Pitching Plan: 3-time All-American dishes out valuable coaching tips
By Greg Bach
Young softball pitchers are counting on you to guide, mold and develop their skills.
They want to throw harder, improve accuracy and have a bunch of pitches in their arsenal.
And they want strikeouts.
A lot of strikeouts.
Are you ready to take them where they want to go?
“It’s really important to have a plan and outline for them ‘Here’s where you are now; here’s where we want to get you to; and here’s how we’re going to do it,’” says Marissa Young, head softball coach at Duke University and a former three-time All-American pitcher. “Kids really latch onto that when they really feel like their coach really has a plan for them and is going to get them where they want to be.”
Young has already been down that path. She was the 2003 Big Ten Player of the Year and the 2002 Big Ten Pitcher of the Year.
So if anyone knows how to send hitters back to the dugout shaking their heads in frustration, she does.
CHALLENGE KIDS WITH THE UNATTAINABLE
It’s important that practices serve a purpose and that coaches have a specific plan for the session.
Random drills lacking purpose combined with simply having kids throw will result in unproductive sessions and disinterested players.
“I think now more than ever pitchers just go throw pitches and they do a pitching workout but they don’t really practice as if they are preparing for the challenges that they are going to face in a game,” Young says. “Coaches need to challenge them.”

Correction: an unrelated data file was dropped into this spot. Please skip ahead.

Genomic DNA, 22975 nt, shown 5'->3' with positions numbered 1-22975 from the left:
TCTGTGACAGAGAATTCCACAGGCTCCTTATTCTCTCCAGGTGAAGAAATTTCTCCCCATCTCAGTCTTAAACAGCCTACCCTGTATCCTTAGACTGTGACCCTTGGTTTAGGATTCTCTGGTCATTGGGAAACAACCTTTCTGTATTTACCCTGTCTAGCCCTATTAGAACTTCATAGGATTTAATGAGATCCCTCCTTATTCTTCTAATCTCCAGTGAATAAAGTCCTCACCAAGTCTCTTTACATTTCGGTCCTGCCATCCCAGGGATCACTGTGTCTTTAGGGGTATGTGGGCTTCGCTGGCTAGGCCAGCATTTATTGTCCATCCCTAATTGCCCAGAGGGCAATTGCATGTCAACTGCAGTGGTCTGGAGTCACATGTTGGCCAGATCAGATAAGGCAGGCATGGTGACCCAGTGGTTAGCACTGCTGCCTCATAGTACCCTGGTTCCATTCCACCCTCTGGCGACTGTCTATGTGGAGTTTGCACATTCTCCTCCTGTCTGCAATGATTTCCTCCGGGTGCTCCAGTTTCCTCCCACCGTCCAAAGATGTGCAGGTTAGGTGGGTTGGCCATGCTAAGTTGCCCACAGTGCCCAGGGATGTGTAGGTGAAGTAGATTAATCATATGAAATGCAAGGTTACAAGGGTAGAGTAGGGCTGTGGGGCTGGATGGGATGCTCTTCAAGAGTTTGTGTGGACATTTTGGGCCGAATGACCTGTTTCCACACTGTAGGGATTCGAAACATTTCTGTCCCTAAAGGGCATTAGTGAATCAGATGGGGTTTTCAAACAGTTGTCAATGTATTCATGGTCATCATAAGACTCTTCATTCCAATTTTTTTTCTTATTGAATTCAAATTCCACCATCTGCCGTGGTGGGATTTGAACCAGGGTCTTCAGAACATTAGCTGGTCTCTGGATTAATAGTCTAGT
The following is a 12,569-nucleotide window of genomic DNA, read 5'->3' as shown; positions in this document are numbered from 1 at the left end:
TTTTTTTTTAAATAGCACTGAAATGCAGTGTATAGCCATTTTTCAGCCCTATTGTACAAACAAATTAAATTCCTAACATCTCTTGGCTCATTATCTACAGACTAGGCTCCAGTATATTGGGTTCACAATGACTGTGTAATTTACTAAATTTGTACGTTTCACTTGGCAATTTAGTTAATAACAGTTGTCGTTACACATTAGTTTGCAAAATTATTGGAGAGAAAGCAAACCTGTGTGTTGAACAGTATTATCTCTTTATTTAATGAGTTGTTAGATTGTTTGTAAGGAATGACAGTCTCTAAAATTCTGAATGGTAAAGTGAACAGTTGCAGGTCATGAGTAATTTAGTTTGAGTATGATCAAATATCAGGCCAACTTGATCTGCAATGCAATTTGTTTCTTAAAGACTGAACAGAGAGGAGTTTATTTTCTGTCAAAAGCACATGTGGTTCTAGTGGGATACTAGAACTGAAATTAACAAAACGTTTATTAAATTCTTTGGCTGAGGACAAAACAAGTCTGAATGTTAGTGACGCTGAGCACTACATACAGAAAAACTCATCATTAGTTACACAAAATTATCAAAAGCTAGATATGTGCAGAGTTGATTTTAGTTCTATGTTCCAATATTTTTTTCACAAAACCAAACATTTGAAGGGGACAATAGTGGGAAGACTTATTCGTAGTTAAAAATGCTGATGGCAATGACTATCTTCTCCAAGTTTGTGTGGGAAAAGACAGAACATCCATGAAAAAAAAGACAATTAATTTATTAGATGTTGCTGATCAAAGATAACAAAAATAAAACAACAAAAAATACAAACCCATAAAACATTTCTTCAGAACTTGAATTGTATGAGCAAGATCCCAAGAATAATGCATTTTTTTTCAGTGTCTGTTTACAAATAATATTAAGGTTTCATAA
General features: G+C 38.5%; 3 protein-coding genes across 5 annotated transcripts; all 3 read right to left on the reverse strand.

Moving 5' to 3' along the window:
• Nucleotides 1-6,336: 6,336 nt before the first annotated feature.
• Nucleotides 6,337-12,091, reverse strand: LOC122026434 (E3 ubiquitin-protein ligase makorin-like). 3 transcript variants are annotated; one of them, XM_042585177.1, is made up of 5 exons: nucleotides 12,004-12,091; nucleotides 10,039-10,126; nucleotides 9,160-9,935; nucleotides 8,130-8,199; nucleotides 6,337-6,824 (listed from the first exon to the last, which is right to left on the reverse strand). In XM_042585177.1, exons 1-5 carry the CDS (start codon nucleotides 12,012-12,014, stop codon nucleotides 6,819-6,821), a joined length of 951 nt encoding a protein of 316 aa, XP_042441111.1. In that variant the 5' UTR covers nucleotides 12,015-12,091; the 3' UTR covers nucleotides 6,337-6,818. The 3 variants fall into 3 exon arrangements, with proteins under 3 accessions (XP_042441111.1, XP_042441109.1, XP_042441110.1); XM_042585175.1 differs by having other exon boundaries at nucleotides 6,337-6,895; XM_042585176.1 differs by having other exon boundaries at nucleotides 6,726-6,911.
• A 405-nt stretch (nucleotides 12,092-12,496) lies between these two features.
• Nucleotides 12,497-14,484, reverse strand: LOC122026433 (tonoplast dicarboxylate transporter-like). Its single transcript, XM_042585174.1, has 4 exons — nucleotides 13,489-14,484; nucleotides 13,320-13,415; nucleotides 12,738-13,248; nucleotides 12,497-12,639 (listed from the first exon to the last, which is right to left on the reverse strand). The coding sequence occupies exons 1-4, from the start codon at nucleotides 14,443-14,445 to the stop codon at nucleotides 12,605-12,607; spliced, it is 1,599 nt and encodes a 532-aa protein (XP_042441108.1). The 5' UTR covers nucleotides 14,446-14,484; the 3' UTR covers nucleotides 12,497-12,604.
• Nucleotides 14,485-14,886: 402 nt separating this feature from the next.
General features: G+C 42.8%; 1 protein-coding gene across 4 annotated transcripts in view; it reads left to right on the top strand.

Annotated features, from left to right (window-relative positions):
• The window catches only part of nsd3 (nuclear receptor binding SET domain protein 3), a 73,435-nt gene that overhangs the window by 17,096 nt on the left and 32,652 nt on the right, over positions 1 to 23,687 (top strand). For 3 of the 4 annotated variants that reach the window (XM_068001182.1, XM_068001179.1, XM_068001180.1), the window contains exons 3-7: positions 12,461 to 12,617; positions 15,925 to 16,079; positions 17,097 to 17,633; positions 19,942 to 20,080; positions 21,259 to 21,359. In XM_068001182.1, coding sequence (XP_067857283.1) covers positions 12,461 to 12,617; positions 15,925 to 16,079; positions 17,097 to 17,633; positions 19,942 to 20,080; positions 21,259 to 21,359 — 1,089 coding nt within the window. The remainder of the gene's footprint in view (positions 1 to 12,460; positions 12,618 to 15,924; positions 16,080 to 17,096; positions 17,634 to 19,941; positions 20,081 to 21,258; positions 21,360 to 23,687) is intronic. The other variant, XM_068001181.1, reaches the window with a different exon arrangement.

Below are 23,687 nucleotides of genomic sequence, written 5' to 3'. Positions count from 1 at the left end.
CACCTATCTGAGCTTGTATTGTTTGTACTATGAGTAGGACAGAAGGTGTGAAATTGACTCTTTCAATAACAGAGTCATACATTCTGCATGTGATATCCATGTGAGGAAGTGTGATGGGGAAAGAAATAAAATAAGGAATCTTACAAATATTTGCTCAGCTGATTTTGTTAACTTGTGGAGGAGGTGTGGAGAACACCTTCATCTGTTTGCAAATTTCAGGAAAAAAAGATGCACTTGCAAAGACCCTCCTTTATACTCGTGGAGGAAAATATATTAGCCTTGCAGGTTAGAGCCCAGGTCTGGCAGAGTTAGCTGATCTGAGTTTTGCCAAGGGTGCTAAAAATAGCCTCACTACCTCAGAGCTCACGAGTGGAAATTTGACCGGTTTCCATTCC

The more difficult those challenges are the better players will be at handling any adversity or disappointment that comes their way during game day action.
“I would encourage coaches to simulate games and also challenge them with challenges that aren’t attainable: Like being perfect on nine out of 10 pitches,” Young says. “They know that’s not attainable but you want to see how the pitchers respond and how they are going to handle the failure. The more often they are challenged that way the better they become at overcoming it.”
BEING A BETTER TEAMMATE – APPRECIATING OTHERS
A lot of attention naturally gets directed at the pitcher during a game, but Young urges coaches to help their pitchers understand it’s a team game.
And the pitcher can be a tone setter for being a great teammate.
“More than ever in the game of softball teach pitchers not to be the princess in the circle,” Young says. “Coaches need to really get their pitchers to focus more on their team and how to be a better teammate, how to encourage their teammates, how to appreciate them and get excited when they make great plays behind them.”
After all, while pitching is a big part of softball it’s still a team game that requires plays to be made in the field.
“As much as a team counts on a pitcher they can’t win the game all by themselves,” Young says. “So as coaches we need to encourage them during the week in practice to work as though the team is depending solely on them, but on Game Day it is totally about the team and enjoying the journey with their team.”
Having a game day routine to call upon can help young athletes become more consistent and confident performers
Many young athletes struggle to have their practice performances translate into game day success. Use this insight from Dr. Taryn Morgan, a former college athlete and Director of Athletic and Personal Development at the IMG Academy, to help make it happen
A top mental skills coach and former college athlete – who has worked with the Browns, Bengals, Jets and Giants – on how you can help build teams that care, appreciate and support each other
Bowling Green football coach Mike Jinks on helping young athletes embrace roles, recognize responsibilities and be all in for the team